Bush proposal elicits worry, relief

Some see threat to retirement, others like investment option

Maryland Reacts

State Of The Union

February 03, 2005|By Lynn Anderson and Justin Fenton | Lynn Anderson and Justin Fenton,SUN STAFF

Marylanders expressed mixed opinions - from skepticism and uneasiness to optimistic support - last night to President Bush's plan to reform Social Security, including a proposal to allow younger workers to invest some of their retirement benefits in the stock market.

"I'm very nervous, very nervous," said Matt Kopp, a 21-year-old American studies student at the University of Maryland, College Park. "We have a chance to make a lot of money, but at the same time lose a lot of money. Unlike Social Security, it's up and down."

Older residents, many within a few years of retirement and counting on income from Social Security, voiced relief that the president's proposed reforms wouldn't affect them. Bush said last night in his State of the Union address that those 55 years of age and older would be exempt.

"It sounded really good," said J. Thomas Kerr, 61, of North Baltimore's Medfield neighborhood. "I'm not worried about getting mine, but I am worried about my children. I like it that they will be able to put something in and watch it grow."

Martha Wood, 55, of Abingdon in Harford County, said that while she supports Bush's proposal, she worries about young people who may be forced to make difficult financial decisions knowing that Social Security might not be there for them.

"I know when my husband and I were married in 1970, we always tried to save, but it is hard when you are young and getting started," she said. "It is even harder now. It will put an extra burden on some."

Republican officials said yesterday before the president's speech that the reduction in federal benefits would be larger for those who establish personal accounts than for people who do not, on the assumption that the investment income would more than make up the difference.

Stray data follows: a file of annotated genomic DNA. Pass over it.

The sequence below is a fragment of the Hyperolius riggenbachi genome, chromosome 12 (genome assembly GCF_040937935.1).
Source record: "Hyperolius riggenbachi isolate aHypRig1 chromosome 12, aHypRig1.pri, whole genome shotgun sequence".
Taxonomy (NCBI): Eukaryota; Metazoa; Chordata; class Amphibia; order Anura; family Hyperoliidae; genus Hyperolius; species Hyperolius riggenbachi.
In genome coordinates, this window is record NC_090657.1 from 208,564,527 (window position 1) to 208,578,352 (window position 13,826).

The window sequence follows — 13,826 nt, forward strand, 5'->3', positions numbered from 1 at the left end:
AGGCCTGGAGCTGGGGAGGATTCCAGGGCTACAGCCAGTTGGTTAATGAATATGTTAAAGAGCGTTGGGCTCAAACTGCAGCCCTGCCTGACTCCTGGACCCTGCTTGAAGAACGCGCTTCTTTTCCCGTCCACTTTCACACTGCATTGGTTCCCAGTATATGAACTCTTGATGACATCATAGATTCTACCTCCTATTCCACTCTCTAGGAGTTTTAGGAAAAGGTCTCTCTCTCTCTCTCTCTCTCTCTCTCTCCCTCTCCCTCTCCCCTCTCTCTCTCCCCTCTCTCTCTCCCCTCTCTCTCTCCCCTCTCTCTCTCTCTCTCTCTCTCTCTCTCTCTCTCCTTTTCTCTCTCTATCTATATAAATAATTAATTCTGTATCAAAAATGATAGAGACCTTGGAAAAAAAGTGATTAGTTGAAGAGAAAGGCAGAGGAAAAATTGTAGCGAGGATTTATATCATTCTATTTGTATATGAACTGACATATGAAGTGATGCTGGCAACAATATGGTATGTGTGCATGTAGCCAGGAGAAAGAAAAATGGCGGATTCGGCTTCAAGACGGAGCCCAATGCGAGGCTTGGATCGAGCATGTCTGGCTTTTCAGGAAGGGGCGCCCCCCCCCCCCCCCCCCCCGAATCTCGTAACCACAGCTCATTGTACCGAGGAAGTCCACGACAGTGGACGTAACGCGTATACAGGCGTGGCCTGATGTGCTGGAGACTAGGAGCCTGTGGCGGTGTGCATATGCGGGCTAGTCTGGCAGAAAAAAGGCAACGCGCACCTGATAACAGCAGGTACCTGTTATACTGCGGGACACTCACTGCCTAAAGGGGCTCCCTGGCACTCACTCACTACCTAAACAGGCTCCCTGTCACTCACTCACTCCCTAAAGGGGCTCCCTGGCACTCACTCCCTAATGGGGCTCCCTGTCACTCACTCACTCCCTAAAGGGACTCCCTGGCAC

Bush urged Congress to approve legislation that would place Social Security on a permanently stable financial foundation, at the same time giving younger workers the choice of diverting a portion of their payroll taxes into personal accounts. Administration officials have talked of cutting government benefits to younger workers in the range of 40 percent.

Democrats have said that the change would add trillions of dollars to the national debt while privatizing a program that has kept millions of older people out of poverty since Social Security was created in 1935.

Some Maryland residents said they need more information about the president's Social Security reform proposal before buying into his plan.

"I think there has to be a way to fix it and [reform] is worth considering," said Thomas Sollers, 50, a graphic artist from Hampstead in Carroll County. "The personal accounts idea is worth examining. But I still want more details. The president's delivery was somewhat vague."

Some said the president and his speech writers were ambiguous for a reason.

"He was crafty," said Tiffany Thompson, 23, a graduate student in rhetoric at College Park. "He structured it to make it sound like a good idea," she said, adding that many young people "will be skeptical."

Kathy Coster, 52, of Parkville in Baltimore County, said she isn't convinced the president knows what he's talking about.

"We have the most debt that we have ever had as a nation, so I'm not sure I would trust his plan at this point," she said. "When he talked about the personal accounts, he said `we' will chose safe funds. Who's `we?' "

Earlier in the day, some people said they wouldn't watch the address. Some said they go to bed early and would be asleep when it aired. Others said they had scheduling conflicts

Dr. Andrew Lazris, 40, of Columbia in Howard County, said after hearing the president's speech that he was going to give his three children - ages 6, 10 and 12 - some sound retirement advice.

"Get a good job," he said.

The Associated Press contributed to this article.

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